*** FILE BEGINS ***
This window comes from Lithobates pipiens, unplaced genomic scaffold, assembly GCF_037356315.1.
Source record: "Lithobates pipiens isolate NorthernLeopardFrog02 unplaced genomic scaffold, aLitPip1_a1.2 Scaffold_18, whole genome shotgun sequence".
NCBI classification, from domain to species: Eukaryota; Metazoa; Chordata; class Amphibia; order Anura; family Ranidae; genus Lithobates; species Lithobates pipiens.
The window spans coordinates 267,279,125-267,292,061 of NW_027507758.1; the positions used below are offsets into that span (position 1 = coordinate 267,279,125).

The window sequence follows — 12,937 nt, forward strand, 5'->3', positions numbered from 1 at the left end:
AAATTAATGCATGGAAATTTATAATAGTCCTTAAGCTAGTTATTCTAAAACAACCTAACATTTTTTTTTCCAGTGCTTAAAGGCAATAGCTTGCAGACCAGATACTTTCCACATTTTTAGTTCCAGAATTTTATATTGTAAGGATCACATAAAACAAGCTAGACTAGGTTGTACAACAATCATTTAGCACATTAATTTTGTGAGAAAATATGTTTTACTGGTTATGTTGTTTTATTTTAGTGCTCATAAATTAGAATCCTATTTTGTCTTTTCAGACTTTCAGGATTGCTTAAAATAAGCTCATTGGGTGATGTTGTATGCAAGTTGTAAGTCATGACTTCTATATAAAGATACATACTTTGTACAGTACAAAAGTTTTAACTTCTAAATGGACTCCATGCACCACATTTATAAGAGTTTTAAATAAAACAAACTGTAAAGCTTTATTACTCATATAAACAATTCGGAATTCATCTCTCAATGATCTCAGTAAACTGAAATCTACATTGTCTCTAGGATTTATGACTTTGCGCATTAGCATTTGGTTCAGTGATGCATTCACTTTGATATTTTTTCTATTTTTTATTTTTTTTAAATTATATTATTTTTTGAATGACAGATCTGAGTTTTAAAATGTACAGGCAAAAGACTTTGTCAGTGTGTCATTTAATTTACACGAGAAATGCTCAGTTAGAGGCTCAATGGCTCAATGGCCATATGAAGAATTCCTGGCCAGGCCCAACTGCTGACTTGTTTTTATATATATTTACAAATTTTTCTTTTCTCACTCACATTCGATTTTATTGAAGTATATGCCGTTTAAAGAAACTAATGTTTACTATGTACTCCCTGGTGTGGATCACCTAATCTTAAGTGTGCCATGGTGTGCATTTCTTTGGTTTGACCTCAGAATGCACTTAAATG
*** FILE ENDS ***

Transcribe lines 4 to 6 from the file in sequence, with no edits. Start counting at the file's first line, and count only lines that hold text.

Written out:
The window spans coordinates 267,279,125-267,292,061 of NW_027507758.1; the positions used below are offsets into that span (position 1 = coordinate 267,279,125).

The window sequence follows — 12,937 nt, forward strand, 5'->3', positions numbered from 1 at the left end:
AAATTAATGCATGGAAATTTATAATAGTCCTTAAGCTAGTTATTCTAAAACAACCTAACATTTTTTTTTCCAGTGCTTAAAGGCAATAGCTTGCAGACCAGATACTTTCCACATTTTTAGTTCCAGAATTTTATATTGTAAGGATCACATAAAACAAGCTAGACTAGGTTGTACAACAATCATTTAGCACATTAATTTTGTGAGAAAATATGTTTTACTGGTTATGTTGTTTTATTTTAGTGCTCATAAATTAGAATCCTATTTTGTCTTTTCAGACTTTCAGGATTGCTTAAAATAAGCTCATTGGGTGATGTTGTATGCAAGTTGTAAGTCATGACTTCTATATAAAGATACATACTTTGTACAGTACAAAAGTTTTAACTTCTAAATGGACTCCATGCACCACATTTATAAGAGTTTTAAATAAAACAAACTGTAAAGCTTTATTACTCATATAAACAATTCGGAATTCATCTCTCAATGATCTCAGTAAACTGAAATCTACATTGTCTCTAGGATTTATGACTTTGCGCATTAGCATTTGGTTCAGTGATGCATTCACTTTGATATTTTTTCTATTTTTTATTTTTTTTAAATTATATTATTTTTTGAATGACAGATCTGAGTTTTAAAATGTACAGGCAAAAGACTTTGTCAGTGTGTCATTTAATTTACACGAGAAATGCTCAGTTAGAGGCTCAATGGCTCAATGGCCATATGAAGAATTCCTGGCCAGGCCCAACTGCTGACTTGTTTTTATATATATTTACAAATTTTTCTTTTCTCACTCACATTCGATTTTATTGAAGTATATGCCGTTTAAAGAAACTAATGTTTACTATGTACTCCCTGGTGTGGATCACCTAATCTTAAGTGTGCCATGGTGTGCATTTCTTTGGTTTGACCTCAGAATGCACTTAAATG